Summary of The Starfish and the Spider

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The Starfish and the Spider book summary
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Rating

9

Qualities

  • Innovative
  • Applicable

Recommendation

In 1946, after intensive research, Peter Drucker wrote Concept of the Corporation, a study of decentralization at General Motors. Drucker's book had a profound influence on the business world, particularly on Japanese auto manufacturers, such as Toyota, which incorporated many of his ideas into its operations with great success. Flash forward to 2006, when Ori Brafman and Rod A. Beckstrom wrote this pivotal book about "leaderless organizations." Their insightful analysis concerns the remarkable organizational revolution under way as hierarchies (spider entities) give way to decentralization (starfish entities). The fundamental tension between these two forces remains a pivotal dynamic in business. Today's decentralization movement makes awareness even more critical. GM failed to learn from Drucker's book. This turned out to be a huge mistake. getAbstract recommends: Do not make the same mistake with this important book; it should not be ignored.

About the Authors

Ori Brafman and Rod A. Beckstrom are successful entrepreneurs who hold M.B.A.s from Stanford. They co-founded Global Peace Networks, an organization of CEOs dedicated to conflict resolution and economic development in Africa and the Middle East.

 

Summary

Small Creatures – Huge Differences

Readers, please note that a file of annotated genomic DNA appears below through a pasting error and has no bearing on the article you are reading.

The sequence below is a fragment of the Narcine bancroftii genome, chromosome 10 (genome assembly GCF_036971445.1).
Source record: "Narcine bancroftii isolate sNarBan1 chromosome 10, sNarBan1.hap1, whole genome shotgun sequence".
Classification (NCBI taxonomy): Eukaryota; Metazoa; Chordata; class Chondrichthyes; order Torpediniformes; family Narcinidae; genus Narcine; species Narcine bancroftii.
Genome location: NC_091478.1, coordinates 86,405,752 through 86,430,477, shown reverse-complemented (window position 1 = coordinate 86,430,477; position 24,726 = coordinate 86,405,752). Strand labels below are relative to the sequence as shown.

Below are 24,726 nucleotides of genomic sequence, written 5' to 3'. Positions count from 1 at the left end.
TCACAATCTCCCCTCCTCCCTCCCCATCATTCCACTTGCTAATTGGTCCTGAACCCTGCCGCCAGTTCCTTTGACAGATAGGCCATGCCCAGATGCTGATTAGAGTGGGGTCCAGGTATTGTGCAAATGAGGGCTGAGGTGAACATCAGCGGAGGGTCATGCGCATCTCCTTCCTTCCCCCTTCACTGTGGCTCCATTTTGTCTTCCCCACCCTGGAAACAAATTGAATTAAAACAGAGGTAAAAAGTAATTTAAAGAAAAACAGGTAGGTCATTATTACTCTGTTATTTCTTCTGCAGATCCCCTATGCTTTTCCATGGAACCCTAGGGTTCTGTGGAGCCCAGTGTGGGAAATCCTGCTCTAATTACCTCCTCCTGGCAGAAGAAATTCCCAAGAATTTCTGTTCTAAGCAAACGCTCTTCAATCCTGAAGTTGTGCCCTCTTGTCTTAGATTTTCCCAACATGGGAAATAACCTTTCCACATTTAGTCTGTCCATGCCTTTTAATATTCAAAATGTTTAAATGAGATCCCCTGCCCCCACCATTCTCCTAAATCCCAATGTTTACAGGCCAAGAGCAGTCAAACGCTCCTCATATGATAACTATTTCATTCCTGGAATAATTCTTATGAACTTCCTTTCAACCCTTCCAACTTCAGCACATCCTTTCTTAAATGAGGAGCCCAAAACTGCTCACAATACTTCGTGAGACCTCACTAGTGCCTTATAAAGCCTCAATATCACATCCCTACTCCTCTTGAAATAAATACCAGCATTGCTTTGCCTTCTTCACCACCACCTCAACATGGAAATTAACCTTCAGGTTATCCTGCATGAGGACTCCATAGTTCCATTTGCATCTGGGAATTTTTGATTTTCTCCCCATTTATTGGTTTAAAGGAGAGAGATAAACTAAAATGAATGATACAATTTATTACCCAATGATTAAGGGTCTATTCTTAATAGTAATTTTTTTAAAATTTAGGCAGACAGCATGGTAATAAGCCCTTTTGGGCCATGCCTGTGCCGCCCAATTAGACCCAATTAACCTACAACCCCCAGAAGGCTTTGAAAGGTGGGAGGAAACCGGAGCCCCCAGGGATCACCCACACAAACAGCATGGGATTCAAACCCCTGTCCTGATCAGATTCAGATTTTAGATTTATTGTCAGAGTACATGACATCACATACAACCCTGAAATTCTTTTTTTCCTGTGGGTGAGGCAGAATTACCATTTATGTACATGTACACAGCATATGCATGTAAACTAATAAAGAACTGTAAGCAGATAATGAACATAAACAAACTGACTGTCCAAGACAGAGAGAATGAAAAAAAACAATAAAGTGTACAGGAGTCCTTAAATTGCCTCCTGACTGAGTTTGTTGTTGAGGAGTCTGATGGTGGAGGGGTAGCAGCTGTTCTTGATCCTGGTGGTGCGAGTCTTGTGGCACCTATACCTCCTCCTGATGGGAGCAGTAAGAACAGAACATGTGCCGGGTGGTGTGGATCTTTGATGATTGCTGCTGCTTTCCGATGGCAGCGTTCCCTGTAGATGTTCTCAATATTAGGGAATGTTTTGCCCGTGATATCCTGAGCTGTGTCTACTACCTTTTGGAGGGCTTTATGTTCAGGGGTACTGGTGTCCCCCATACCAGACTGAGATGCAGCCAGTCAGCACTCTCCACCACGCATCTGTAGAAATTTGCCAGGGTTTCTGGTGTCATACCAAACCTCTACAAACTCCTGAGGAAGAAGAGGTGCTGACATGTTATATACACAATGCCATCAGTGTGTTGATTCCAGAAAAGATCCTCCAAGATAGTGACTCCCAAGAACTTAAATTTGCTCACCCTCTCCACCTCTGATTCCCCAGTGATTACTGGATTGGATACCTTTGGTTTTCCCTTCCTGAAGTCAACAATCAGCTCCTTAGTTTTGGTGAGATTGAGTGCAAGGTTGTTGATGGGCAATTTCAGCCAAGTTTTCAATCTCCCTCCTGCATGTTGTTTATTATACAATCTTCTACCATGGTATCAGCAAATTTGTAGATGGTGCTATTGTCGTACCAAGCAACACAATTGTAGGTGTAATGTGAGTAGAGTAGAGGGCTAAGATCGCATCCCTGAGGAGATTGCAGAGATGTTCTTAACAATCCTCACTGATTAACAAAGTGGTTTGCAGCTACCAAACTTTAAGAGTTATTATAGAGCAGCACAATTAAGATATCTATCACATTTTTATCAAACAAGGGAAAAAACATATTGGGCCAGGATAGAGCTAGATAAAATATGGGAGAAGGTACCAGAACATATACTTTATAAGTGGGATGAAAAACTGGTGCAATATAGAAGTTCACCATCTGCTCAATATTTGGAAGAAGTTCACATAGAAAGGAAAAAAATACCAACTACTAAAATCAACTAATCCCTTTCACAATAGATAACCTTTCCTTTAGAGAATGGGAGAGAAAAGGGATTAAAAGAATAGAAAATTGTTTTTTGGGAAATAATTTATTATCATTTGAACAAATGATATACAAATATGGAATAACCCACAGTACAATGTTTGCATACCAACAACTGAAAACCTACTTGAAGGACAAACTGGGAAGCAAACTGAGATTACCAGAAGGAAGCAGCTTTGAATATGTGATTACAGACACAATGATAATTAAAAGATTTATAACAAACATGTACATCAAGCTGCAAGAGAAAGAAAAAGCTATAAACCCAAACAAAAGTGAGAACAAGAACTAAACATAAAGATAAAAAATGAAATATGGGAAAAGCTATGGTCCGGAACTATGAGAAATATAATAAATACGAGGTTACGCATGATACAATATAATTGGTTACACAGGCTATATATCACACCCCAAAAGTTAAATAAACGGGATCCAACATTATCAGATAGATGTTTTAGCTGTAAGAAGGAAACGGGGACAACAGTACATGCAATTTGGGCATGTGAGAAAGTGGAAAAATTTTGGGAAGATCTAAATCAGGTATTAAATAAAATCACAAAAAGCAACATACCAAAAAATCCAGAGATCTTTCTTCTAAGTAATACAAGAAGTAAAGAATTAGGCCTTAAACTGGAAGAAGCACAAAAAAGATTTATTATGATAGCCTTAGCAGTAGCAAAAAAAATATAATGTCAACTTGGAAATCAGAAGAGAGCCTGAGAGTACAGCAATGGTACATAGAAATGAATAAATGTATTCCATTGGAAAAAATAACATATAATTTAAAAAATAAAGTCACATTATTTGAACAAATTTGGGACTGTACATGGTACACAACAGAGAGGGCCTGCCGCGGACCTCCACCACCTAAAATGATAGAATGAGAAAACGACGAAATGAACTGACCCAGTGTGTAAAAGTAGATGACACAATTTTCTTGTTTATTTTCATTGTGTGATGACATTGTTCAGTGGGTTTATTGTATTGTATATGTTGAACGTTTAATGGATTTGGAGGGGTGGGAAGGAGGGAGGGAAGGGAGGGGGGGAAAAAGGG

The spider is a simple creature. It has a head, a body and eight legs. Cut off a leg or two and it can survive. Cut off its head and it quickly dies. Unlike the spider, the starfish is an enigma that has baffled biologists for centuries. It has five legs but no head. Even stranger, when you cut a starfish down the middle, the two halves will grow into two starfish. You can even cut some starfish into little pieces and each separate piece will grow into a new starfish! The starfish can do this because it has a decentralized neural network with no brain. Each portion of the starfish is equally important; it has no overall command center. This characteristic can be equally advantageous for organizations. To see why, look at the fate of three civilizations – the strictly hierarchal, spider-like "command-and-control" Aztecs and Incas, and the Apaches, who were organized like the starfish in a nonhierarchal manner.

The Aztecs, the Incas and the Apaches

The Aztecs and Incas were mighty civilizations with great cities, pyramids and temples. They were organized under powerful leaders in rigid hierarchies. But in only a few years, ...


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